Labor Solutions started by conducting several worker surveys across the country: the response rates were unprecedented. Despite the seemingly insurmountable obstacles faced by workers and those trying to connect with and support them, nearly 100,000 workers responded (nearly 20% of the total workforce) to Labor Solutions’ surveys.
“We were shocked", said Bijie Li, SVP of Client Services, “more than 60% of workers that we contacted responded to the survey.” The sheer number of responses is a result of itself: workers want to be part of the conversation.
In November 2022, Ms. Li presented the findings of surveys conducted over the course of the year to over one hundred business owners and stakeholders at the Operational Grievance Mechanisms Workshop hosted by Myanmar Sustainable Business Network and UNDP’s Responsible Business Myanmar Project.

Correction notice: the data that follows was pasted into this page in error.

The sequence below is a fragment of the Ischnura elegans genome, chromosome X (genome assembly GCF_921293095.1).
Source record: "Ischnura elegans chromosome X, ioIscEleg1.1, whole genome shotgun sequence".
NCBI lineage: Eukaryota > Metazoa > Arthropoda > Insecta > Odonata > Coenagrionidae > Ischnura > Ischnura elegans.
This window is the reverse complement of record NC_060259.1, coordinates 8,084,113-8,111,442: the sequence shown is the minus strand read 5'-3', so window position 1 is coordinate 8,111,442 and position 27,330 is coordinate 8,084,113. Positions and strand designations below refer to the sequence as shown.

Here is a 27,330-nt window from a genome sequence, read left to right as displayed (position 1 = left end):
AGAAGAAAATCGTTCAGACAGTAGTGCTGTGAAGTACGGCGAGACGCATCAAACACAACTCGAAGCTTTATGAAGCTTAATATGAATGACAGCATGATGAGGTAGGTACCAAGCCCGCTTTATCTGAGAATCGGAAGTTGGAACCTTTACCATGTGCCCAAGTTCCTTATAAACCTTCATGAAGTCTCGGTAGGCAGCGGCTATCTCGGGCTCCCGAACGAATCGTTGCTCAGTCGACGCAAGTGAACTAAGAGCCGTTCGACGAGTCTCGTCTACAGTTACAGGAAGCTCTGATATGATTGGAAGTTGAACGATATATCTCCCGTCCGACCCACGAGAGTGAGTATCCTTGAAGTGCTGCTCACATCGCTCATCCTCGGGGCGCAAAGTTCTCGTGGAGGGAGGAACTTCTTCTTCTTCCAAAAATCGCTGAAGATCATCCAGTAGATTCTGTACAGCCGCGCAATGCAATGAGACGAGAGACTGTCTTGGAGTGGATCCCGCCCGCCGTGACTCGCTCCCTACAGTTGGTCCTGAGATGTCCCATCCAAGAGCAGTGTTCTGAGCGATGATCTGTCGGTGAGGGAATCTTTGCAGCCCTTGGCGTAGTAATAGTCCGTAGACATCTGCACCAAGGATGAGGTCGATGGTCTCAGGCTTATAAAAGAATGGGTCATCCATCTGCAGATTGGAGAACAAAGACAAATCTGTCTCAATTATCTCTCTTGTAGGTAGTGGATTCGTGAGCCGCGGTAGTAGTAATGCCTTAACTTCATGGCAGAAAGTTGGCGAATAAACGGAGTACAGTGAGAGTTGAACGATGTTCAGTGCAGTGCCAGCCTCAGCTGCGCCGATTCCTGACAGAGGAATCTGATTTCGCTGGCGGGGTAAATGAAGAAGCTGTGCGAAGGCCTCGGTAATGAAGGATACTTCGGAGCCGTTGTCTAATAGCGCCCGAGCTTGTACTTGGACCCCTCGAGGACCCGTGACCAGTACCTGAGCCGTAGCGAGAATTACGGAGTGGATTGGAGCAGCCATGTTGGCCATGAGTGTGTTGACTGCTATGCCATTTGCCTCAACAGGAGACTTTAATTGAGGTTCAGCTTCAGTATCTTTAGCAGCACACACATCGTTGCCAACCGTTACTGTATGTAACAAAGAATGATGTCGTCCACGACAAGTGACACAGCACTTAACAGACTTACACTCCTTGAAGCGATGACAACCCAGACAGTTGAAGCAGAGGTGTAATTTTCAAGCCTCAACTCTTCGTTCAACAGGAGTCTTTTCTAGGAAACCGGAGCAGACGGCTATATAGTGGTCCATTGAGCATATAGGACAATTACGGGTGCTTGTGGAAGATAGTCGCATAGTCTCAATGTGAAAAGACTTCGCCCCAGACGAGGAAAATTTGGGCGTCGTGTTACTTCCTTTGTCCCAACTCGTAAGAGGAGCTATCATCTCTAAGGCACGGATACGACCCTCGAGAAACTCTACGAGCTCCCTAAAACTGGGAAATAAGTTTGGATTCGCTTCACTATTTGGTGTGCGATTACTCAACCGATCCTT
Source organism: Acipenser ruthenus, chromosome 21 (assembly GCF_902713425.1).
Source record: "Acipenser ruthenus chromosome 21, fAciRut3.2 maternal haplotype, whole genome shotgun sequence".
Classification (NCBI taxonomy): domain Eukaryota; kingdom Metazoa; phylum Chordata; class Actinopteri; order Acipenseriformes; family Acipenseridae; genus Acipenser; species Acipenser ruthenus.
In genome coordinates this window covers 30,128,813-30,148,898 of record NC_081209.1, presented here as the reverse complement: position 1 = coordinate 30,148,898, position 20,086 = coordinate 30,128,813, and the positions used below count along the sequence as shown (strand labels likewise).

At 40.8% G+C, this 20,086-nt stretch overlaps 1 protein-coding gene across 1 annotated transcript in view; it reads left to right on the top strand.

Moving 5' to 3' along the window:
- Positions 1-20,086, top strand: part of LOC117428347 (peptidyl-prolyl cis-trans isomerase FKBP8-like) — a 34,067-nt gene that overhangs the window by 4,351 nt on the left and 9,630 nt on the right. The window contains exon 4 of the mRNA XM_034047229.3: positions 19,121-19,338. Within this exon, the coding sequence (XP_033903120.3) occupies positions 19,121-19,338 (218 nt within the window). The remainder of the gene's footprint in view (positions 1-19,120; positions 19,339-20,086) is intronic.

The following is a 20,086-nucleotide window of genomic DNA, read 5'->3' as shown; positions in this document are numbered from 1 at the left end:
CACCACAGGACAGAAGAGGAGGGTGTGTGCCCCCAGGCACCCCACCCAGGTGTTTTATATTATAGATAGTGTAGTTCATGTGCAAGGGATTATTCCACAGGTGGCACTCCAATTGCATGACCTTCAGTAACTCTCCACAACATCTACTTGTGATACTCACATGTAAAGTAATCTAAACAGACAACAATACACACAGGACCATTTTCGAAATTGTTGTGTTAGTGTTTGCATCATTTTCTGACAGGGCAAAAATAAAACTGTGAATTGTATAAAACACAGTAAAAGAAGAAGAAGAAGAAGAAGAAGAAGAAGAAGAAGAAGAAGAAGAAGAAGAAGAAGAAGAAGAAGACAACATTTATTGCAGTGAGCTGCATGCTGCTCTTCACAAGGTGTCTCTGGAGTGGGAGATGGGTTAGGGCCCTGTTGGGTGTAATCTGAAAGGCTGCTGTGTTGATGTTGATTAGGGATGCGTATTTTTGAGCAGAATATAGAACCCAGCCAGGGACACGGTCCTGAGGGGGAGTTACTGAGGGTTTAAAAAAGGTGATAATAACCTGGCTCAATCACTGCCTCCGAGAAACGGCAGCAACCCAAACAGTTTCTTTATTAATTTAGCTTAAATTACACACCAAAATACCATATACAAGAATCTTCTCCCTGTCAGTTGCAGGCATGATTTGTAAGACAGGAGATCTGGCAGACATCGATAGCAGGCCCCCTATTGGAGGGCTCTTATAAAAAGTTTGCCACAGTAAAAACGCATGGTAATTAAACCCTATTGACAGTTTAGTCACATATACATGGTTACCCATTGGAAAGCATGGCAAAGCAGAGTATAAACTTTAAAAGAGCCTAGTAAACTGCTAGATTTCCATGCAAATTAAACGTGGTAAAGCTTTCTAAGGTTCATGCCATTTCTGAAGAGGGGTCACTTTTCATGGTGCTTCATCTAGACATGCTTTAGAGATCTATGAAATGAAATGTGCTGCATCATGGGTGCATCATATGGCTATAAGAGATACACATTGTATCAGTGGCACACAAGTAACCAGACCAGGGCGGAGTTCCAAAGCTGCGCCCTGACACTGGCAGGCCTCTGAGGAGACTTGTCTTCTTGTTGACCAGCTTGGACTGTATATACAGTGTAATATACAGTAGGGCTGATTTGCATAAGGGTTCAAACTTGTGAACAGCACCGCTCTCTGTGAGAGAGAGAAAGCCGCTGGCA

While results vary per factory, three main themes emerged;
Job security and the need to continue financially supporting their families is the chief concern among workers. For many, their factory jobs have become the only source of income for their family, as other sources of income have disappeared since the coup.
Workers have a strong sense of social connection in their workplace: most responses indicated that workers had friends at work and overall felt cared for by their managers.
Workers need to hear more from management. In times of high stress and change, communication is key. Workers reported feeling disengaged and confused when communication was weak.